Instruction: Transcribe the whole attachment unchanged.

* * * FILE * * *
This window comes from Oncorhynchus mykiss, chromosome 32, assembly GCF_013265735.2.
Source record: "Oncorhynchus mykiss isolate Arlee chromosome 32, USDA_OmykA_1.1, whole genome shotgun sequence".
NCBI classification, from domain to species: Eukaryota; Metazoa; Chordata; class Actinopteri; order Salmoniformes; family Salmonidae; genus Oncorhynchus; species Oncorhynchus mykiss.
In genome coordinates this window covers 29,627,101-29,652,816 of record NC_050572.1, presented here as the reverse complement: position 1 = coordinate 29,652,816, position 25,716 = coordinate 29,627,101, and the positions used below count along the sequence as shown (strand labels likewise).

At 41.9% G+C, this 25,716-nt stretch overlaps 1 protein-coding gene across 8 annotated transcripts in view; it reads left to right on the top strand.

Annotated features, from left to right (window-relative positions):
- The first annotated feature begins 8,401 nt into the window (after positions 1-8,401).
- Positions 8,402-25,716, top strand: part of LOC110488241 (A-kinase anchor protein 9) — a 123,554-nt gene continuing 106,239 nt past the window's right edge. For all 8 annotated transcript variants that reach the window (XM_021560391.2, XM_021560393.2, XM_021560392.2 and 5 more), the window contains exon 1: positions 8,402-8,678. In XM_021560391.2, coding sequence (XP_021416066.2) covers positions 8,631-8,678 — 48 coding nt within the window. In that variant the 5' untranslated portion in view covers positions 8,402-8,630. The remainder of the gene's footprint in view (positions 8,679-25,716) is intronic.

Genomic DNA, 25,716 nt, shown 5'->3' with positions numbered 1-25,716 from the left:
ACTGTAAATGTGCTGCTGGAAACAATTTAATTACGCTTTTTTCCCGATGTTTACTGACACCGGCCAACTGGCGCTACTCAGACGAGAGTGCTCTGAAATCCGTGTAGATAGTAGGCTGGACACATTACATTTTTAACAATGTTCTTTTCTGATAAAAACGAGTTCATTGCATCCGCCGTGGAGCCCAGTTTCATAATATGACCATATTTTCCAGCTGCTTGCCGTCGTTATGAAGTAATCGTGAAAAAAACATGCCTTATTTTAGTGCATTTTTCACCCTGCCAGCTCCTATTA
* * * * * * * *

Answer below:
This window comes from Oncorhynchus mykiss, chromosome 32, assembly GCF_013265735.2.
Source record: "Oncorhynchus mykiss isolate Arlee chromosome 32, USDA_OmykA_1.1, whole genome shotgun sequence".
NCBI classification, from domain to species: Eukaryota; Metazoa; Chordata; class Actinopteri; order Salmoniformes; family Salmonidae; genus Oncorhynchus; species Oncorhynchus mykiss.
In genome coordinates this window covers 29,627,101-29,652,816 of record NC_050572.1, presented here as the reverse complement: position 1 = coordinate 29,652,816, position 25,716 = coordinate 29,627,101, and the positions used below count along the sequence as shown (strand labels likewise).

At 41.9% G+C, this 25,716-nt stretch overlaps 1 protein-coding gene across 8 annotated transcripts in view; it reads left to right on the top strand.

Annotated features, from left to right (window-relative positions):
- The first annotated feature begins 8,401 nt into the window (after positions 1-8,401).
- Positions 8,402-25,716, top strand: part of LOC110488241 (A-kinase anchor protein 9) — a 123,554-nt gene continuing 106,239 nt past the window's right edge. For all 8 annotated transcript variants that reach the window (XM_021560391.2, XM_021560393.2, XM_021560392.2 and 5 more), the window contains exon 1: positions 8,402-8,678. In XM_021560391.2, coding sequence (XP_021416066.2) covers positions 8,631-8,678 — 48 coding nt within the window. In that variant the 5' untranslated portion in view covers positions 8,402-8,630. The remainder of the gene's footprint in view (positions 8,679-25,716) is intronic.

Genomic DNA, 25,716 nt, shown 5'->3' with positions numbered 1-25,716 from the left:
ACTGTAAATGTGCTGCTGGAAACAATTTAATTACGCTTTTTTCCCGATGTTTACTGACACCGGCCAACTGGCGCTACTCAGACGAGAGTGCTCTGAAATCCGTGTAGATAGTAGGCTGGACACATTACATTTTTAACAATGTTCTTTTCTGATAAAAACGAGTTCATTGCATCCGCCGTGGAGCCCAGTTTCATAATATGACCATATTTTCCAGCTGCTTGCCGTCGTTATGAAGTAATCGTGAAAAAAACATGCCTTATTTTAGTGCATTTTTCACCCTGCCAGCTCCTATTA